President Barack Obama has praised an international deal concerning Iran's nuclear program, saying the world "cannot close the door on diplomacy." The agreement was dubbed a "historic mistake" by Israeli leaders.
The US president told an audience in San Francisco on Monday that the weekend deal with Iran was the right course of action, even if "huge challenges remain."
Negotiations between Iran and the "P5+1" - the US, France, Britain, Russia, China and Germany - in Geneva concluded on Sunday with a provisional deal on the country's nuclear program. Under the agreement, some western sanctions against Iran would be rolled back in exchange for Tehran curbing its uranium enrichment and other activities.
"For the first time in a decade, we've halted the progress on Iran's nuclear program," Obama said. "Key parts of the program will be rolled back."
The US president also said that the deal could help to "begin to chip away at the mistrust that's existed for many, many years" between Washington and Tehran.
"When I first ran for president, I said it was time for a new era of American leadership in the world, one that turned the page on a decade of war and began a new era of engagement with the world," Obama said. "As president and as commander in chief, I've done what I said."
Synchronized progress pledged
The temporary deal, scheduled to last six months while a permanent successor is negotiated, will limit Iran to enriching uranium only to low levels suitable for generating atomic energy. In exchange for this and other Iranian concessions, the EU and US were to ease economic sanctions against Iran.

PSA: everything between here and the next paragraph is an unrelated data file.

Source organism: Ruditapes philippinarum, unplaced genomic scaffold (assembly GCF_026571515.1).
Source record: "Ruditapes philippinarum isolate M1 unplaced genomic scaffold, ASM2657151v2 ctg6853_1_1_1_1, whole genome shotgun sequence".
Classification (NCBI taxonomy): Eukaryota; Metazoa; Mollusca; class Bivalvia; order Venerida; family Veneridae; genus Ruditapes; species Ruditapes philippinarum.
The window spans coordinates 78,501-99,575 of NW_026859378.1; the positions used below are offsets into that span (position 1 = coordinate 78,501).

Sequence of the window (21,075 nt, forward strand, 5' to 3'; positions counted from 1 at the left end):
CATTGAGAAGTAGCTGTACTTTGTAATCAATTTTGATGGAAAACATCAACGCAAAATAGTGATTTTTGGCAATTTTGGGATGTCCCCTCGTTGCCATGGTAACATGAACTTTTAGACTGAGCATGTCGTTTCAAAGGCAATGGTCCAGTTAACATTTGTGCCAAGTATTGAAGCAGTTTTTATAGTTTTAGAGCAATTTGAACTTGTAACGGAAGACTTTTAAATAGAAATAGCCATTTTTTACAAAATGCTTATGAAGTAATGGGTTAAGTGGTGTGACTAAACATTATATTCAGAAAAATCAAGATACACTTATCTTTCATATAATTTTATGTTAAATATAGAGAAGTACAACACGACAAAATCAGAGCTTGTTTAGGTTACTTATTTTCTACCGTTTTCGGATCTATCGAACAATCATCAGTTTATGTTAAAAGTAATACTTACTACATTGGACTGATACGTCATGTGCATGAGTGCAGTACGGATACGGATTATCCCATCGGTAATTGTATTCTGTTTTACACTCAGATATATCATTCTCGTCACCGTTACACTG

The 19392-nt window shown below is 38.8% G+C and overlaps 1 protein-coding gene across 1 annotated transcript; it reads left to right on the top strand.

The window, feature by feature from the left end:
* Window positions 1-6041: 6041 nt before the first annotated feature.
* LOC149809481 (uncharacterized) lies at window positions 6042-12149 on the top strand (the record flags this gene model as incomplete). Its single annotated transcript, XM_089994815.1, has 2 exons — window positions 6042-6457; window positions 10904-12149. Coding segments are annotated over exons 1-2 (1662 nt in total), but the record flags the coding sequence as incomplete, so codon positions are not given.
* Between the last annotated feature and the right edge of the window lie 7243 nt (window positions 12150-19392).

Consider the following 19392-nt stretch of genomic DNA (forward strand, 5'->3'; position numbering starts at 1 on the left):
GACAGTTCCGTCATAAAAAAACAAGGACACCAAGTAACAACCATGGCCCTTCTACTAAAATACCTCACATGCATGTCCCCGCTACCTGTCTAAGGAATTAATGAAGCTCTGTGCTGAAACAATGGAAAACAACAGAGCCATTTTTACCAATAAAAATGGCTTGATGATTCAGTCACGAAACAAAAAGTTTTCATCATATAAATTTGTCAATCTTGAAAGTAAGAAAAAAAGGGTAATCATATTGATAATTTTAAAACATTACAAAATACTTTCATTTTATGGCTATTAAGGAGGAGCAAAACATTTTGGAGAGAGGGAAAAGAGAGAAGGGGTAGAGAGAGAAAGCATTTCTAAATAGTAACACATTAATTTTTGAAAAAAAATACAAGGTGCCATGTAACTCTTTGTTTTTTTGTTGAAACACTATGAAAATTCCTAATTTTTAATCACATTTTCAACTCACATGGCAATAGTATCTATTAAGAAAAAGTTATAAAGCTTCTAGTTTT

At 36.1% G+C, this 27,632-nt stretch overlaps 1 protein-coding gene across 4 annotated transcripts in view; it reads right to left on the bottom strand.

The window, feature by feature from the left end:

"A Europe-wide decision is necessary," French Foreign Minister Laurent Fabius told Europe 1 radio when asked about easing some sanctions against Iran. "That's expected in several weeks, for a partial lifting that is targeted, reversible."
EU foreign affairs spokesman Michael Mann said a deal might be reached in either December or January, but said that any movement would be coordinated with progress on the Iranian side. The White House has estimated that lifting the sanctions could eventually free up assets worth some $7 billion (5.2 billion euros) to Iran.
Israel has been particularly critical of the agreement, with Prime Minister Benjamin Netanyahu calling the deal a "historic mistake." Netanyahu on Monday decided to send his national security advisor to Washington for talks on Iran, a country with a long history of belligerent statements towards Israel.
British Foreign Secretary William Hague on Monday said it was important to try to understand those who opposed the deal with Iran, but simultaneously cautioned against any actions designed to derail it.
"We would discourage anybody in the world, including Israel, from taking any steps that would undermine this agreement and we will make that very clear to all concerned," Hague told parliament in London.
The head of the UN's nuclear watchdog, International Atomic Energy Agency chief Yukiya Amano, said his group was in the process of assessing the agreement, ahead of deploying investigators to monitor Iran's implementation of the changes.
"We are assessing all the aspects, and we certainly welcome the agreement," Amano said.
msh/ccp (AFP, dpa, Reuters)